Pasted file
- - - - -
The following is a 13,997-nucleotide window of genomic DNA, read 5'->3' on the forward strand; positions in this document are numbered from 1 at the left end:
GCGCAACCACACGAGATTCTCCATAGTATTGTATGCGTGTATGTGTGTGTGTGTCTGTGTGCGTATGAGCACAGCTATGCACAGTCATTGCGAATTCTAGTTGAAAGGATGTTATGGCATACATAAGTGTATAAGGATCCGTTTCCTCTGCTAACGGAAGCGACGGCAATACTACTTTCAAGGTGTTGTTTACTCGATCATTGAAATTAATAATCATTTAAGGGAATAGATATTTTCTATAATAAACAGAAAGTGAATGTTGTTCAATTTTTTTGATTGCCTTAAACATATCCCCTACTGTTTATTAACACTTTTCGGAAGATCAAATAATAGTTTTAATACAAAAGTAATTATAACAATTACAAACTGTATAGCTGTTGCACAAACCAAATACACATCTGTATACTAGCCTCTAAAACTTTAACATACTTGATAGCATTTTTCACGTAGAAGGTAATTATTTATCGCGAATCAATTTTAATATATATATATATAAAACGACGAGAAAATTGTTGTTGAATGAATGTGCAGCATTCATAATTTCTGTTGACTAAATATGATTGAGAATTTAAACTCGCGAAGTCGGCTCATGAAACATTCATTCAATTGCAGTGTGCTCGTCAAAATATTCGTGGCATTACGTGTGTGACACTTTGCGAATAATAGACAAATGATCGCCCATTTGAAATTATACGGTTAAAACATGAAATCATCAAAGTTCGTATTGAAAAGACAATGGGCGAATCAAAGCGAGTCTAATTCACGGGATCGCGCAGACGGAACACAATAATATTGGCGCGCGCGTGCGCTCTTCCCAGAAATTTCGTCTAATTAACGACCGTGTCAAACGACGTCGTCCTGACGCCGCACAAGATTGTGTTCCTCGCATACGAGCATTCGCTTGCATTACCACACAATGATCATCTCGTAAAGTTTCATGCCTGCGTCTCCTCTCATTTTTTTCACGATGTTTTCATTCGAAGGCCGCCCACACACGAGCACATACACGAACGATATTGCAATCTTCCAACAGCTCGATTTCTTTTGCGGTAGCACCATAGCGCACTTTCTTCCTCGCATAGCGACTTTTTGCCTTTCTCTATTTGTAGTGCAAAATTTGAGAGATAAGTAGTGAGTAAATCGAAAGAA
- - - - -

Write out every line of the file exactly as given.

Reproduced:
The following is a 13,997-nucleotide window of genomic DNA, read 5'->3' on the forward strand; positions in this document are numbered from 1 at the left end:
GCGCAACCACACGAGATTCTCCATAGTATTGTATGCGTGTATGTGTGTGTGTGTCTGTGTGCGTATGAGCACAGCTATGCACAGTCATTGCGAATTCTAGTTGAAAGGATGTTATGGCATACATAAGTGTATAAGGATCCGTTTCCTCTGCTAACGGAAGCGACGGCAATACTACTTTCAAGGTGTTGTTTACTCGATCATTGAAATTAATAATCATTTAAGGGAATAGATATTTTCTATAATAAACAGAAAGTGAATGTTGTTCAATTTTTTTGATTGCCTTAAACATATCCCCTACTGTTTATTAACACTTTTCGGAAGATCAAATAATAGTTTTAATACAAAAGTAATTATAACAATTACAAACTGTATAGCTGTTGCACAAACCAAATACACATCTGTATACTAGCCTCTAAAACTTTAACATACTTGATAGCATTTTTCACGTAGAAGGTAATTATTTATCGCGAATCAATTTTAATATATATATATATAAAACGACGAGAAAATTGTTGTTGAATGAATGTGCAGCATTCATAATTTCTGTTGACTAAATATGATTGAGAATTTAAACTCGCGAAGTCGGCTCATGAAACATTCATTCAATTGCAGTGTGCTCGTCAAAATATTCGTGGCATTACGTGTGTGACACTTTGCGAATAATAGACAAATGATCGCCCATTTGAAATTATACGGTTAAAACATGAAATCATCAAAGTTCGTATTGAAAAGACAATGGGCGAATCAAAGCGAGTCTAATTCACGGGATCGCGCAGACGGAACACAATAATATTGGCGCGCGCGTGCGCTCTTCCCAGAAATTTCGTCTAATTAACGACCGTGTCAAACGACGTCGTCCTGACGCCGCACAAGATTGTGTTCCTCGCATACGAGCATTCGCTTGCATTACCACACAATGATCATCTCGTAAAGTTTCATGCCTGCGTCTCCTCTCATTTTTTTCACGATGTTTTCATTCGAAGGCCGCCCACACACGAGCACATACACGAACGATATTGCAATCTTCCAACAGCTCGATTTCTTTTGCGGTAGCACCATAGCGCACTTTCTTCCTCGCATAGCGACTTTTTGCCTTTCTCTATTTGTAGTGCAAAATTTGAGAGATAAGTAGTGAGTAAATCGAAAGAA